Note: Through my work with Be a Part of the Conversation, I am privileged to serve families who have been impacted by the disease of addiction. When I hear someone express anger and frustration with their loved one’s behaviors, I often recommend an exercise that really helped me once I became aware of my son’s addiction. The exercise is to write a letter to your loved one’s addiction … not the child/spouse/sibling/parent, but to the addiction. This letter is not intended for our loved one’s eyes, but as a means to work through the emotions that are often present when we are in crisis. It is intended to help us heal. I found it incredibly cathartic years ago, as it helped me to separate my beloved son from the behaviors that accompanied his disease.

I recently asked a group of parents to take on this exercise, and decided it was time for me to revisit the practice as well. I thought I’d share the result, which is quite different from the letter I wrote in 2010. You may consider trying this exercise yourself. I hope you find it as helpful as I have.

– Kim

To: My Son’s Addiction,

I have conflicting feelings about you. When I first met you, I absolutely hated you. You stole my son from me. You infected my kind, loving, sensitive boy and sickened him to the point of becoming emaciated, deceitful and distant. You stripped away any evidence of the love he had for his family or true friends.

I desperately tried to figure you out. What was this deadly grip that you had on my child? I will always hate you for the years you stole from us, the sleepless nights, the tension in our family, the sideways looks from acquaintances who undoubtedly judged us all. I hate that you not only tried to kill my son, but you inflicted tremendous pain on my daughter at a vulnerable and critical time in her young life. 

You made me question my capacity to protect my children.

Over these past 12 years, I have learned quite a lot about you. In fact, understanding you, and helping others to understand you, has become my passion, my mission, and the most rewarding work of my life. Learning about you and examining your manifestations may have caused me to hate you even more, because I now understand how “cunning, baffling and powerful” you truly are. You cannot be eradicated, but you can be wrestled into remission. I don’t know why you exist, but I know that you most assuredly do exist, rooted in the brains of many more people (including mine) than I ever imagined.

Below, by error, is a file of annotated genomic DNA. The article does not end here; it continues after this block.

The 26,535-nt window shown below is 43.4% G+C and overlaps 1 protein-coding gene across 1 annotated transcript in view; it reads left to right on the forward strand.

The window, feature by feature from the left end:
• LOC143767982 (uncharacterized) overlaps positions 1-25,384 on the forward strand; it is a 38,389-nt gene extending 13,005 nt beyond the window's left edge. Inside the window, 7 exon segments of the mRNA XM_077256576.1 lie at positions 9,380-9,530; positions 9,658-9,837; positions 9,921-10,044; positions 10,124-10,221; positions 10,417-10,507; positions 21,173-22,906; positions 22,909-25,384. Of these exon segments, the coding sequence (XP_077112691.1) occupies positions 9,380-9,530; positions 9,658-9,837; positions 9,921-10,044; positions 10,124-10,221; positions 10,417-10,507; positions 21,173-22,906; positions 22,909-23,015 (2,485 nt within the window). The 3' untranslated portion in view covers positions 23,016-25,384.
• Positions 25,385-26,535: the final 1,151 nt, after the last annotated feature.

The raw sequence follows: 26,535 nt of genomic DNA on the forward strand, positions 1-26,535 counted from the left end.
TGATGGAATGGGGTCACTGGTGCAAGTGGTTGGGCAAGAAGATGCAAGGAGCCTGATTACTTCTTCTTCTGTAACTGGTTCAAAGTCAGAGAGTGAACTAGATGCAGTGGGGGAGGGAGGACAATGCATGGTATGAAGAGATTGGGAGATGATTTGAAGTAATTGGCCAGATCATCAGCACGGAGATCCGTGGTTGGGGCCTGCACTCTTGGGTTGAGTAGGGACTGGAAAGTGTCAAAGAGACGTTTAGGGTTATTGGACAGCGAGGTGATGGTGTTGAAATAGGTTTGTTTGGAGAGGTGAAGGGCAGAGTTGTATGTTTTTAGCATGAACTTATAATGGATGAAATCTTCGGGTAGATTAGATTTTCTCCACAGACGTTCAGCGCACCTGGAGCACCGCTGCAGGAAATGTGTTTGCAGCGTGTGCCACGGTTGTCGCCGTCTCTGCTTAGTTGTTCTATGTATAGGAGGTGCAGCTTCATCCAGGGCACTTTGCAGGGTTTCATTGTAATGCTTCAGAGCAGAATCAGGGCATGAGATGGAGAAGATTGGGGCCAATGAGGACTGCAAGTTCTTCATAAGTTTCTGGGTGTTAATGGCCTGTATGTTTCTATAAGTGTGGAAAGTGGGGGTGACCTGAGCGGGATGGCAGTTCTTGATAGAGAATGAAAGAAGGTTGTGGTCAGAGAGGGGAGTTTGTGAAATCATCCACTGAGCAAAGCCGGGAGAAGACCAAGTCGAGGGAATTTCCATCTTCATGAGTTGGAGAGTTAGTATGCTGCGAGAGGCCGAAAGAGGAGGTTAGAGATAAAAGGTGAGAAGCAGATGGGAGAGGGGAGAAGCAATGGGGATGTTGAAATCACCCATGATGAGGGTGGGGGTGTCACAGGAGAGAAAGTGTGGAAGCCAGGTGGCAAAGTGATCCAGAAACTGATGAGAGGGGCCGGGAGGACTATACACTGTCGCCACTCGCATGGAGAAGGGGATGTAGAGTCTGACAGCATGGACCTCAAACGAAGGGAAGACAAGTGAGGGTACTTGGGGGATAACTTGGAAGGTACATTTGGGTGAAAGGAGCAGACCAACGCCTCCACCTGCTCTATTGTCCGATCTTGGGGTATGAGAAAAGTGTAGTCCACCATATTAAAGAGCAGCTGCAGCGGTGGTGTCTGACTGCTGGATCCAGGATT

The reason I feel conflicted about you is because, paradoxically, your unwelcome abduction of my son ushered in some of the greatest gifts in his life. It is difficult to imagine where his life would be today if it weren’t for you. I guess it wasn’t really you who produced all the wonderful things in his life; rather it was my son’s diligent and transformative interpersonal work to recover from you that brought so much awareness, depth, and authenticity into his life. Your poisonous seed was planted into this valuable young man at such an early age. (How long had you been there, waiting to wreak havoc?) And yet, from those perilous origins, a caring, creative and warmhearted man has emerged. My son’s recovery from you has brought him back to us, and allowed him to find, love, and be loved by his fiancé. Where would he be living today, if not for you? Would he be as physically, mentally and spiritually healthy? We will never know, but how could I possibly want more for him than the beautiful life he has today, even with the detritus left in your wake.

I must also reconcile the fact that you and your pathology have become a fascination for me. Since meeting you, I have spent many of my waking hours exposing you. I elevate practices meant to avoid you, diminish you, or subdue you. And I celebrate tales of your downfall in other precious lives. You remain my fiercest enemy, but I rejoice in the knowledge that your grip on my child and my family has been replaced by the loving hand of recovery and fellowship. You have unwittingly bestowed upon me the acquaintance and friendship of hundreds of people I would never have encountered under less daunting circumstances. These are the gifts of my desperation, for which I will be forever grateful.

But still, f#%k you.

Kim Porter, CFRS
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